Brian Boyes is one of two local teachers who received arts grants recently.
Two area teachers have been awarded grants from the Vermont Community Foundation to further pursue their professional fields in the arts.
Kerrin McCadden, 46, an English teacher at Montpelier High School, says the grant is not only a welcome recognition of the support local artists and writers need but also satisfies the “business side” of the profession that artists so often struggle with.
The other recipient is Brian Boyes, 39, of the Cabot School.
The foundation is a public charity that distributes and invests money given by organizations, businesses, individuals and families. McCadden and Boyes are receiving $1,000 and $2,500, respectively, from the Vermont Arts Endowment Fund.
Twelve artists received a share of the fund this year.
McCadden has been teaching at Montpelier High School for 21 years, but she didn’t seriously pursue her writing career until more recently, when, at the urging of the students in her creative writing course, she submitted some of her work and got into Middlebury College’s Bread Loaf Writers’ Conference.
“It was a disassembling and reassembling process. This was what the world of writing was outside of my brain. It was a really powerful experience,” she said.
McCadden has since participated a couple more times and teaches the Young Writers’ Conference there.
“There’s something to be said for putting yourself out there. You are forced to really look at your work and hold it to a higher standard. You try to work toward the caliber of work that you yourself would read,” she said.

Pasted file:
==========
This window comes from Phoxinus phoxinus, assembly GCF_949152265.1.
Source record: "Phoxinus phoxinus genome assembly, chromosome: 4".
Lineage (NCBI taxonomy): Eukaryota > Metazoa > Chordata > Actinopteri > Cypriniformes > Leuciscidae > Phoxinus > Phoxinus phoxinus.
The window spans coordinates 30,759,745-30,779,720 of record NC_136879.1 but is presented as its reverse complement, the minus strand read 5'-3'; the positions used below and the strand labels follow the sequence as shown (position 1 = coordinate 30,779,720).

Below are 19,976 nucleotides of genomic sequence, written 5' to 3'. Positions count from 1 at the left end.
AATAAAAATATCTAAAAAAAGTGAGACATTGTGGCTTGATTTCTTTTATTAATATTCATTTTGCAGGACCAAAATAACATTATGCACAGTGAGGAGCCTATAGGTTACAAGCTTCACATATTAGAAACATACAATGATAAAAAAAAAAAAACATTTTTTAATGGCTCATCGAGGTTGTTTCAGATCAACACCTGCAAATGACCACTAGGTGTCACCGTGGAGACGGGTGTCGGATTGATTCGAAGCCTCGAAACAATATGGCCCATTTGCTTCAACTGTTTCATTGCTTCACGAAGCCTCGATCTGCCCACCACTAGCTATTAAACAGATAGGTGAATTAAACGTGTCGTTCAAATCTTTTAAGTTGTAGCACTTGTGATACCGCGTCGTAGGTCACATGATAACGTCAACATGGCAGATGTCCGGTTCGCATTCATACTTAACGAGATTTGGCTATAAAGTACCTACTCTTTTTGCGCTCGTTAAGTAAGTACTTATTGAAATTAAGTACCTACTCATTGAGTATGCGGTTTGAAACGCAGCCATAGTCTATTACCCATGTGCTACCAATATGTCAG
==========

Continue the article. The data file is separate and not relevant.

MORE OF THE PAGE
She published her first poem six years ago and has been successfully submitting work regularly since then, including a piece in the 2012 edition of “Best American Poetry.” This was the first grant she had sought. A second grant she was awarded will be announced in the coming weeks, and though she can’t talk about it, she said it is very exciting.
“A piece of what is so important about this is schools supporting teachers who are pursuing their professions. Every time I’ve asked Montpelier High School for money for professional development they’ve said yes. ... I never would have gotten to this point without that support,” she said.
Boyes, whose instrument of choice is the trumpet, has been playing professionally in Vermont for about 20 years. Part of that time was spent touring regionally and across the country, and he began to slowly overlap his professional playing with teaching, spurred by a grant from the Vermont Arts Council for a jazz program at Cabot School. Eventually he went from a full-time professional musician to a full-time music teacher.
Of all the professional groups he played with, a septet called Tala was the only one more focused on original compositions. After guest conducting for the Winooski Valley District Jazz Festival — a sort of all-star jazz band for area high schools — two years ago, he realized it was the first time he had taken his original work and applied it to a large jazz ensemble. “That’s when it hit me, ‘Wow, there’s a lot of unexplored potential here,’ and I wanted to pursue it in a professional capacity,” Boyes said.